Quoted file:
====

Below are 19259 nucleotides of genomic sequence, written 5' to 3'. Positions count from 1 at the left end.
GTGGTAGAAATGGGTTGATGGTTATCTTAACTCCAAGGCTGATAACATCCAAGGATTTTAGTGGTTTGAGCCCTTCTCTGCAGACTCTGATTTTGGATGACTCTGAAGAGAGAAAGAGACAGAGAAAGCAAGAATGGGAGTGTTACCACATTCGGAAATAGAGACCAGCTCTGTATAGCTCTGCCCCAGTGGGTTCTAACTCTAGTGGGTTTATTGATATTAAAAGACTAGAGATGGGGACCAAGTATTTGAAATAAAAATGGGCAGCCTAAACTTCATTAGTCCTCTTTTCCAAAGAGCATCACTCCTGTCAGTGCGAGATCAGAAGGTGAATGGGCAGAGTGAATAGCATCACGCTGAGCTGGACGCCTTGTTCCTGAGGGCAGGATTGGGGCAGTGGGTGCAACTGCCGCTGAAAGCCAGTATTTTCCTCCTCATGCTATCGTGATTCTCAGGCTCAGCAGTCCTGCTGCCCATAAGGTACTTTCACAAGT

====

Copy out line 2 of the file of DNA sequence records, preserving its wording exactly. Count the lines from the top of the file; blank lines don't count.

GTGGTAGAAATGGGTTGATGGTTATCTTAACTCCAAGGCTGATAACATCCAAGGATTTTAGTGGTTTGAGCCCTTCTCTGCAGACTCTGATTTTGGATGACTCTGAAGAGAGAAAGAGACAGAGAAAGCAAGAATGGGAGTGTTACCACATTCGGAAATAGAGACCAGCTCTGTATAGCTCTGCCCCAGTGGGTTCTAACTCTAGTGGGTTTATTGATATTAAAAGACTAGAGATGGGGACCAAGTATTTGAAATAAAAATGGGCAGCCTAAACTTCATTAGTCCTCTTTTCCAAAGAGCATCACTCCTGTCAGTGCGAGATCAGAAGGTGAATGGGCAGAGTGAATAGCATCACGCTGAGCTGGACGCCTTGTTCCTGAGGGCAGGATTGGGGCAGTGGGTGCAACTGCCGCTGAAAGCCAGTATTTTCCTCCTCATGCTATCGTGATTCTCAGGCTCAGCAGTCCTGCTGCCCATAAGGTACTTTCACAAGT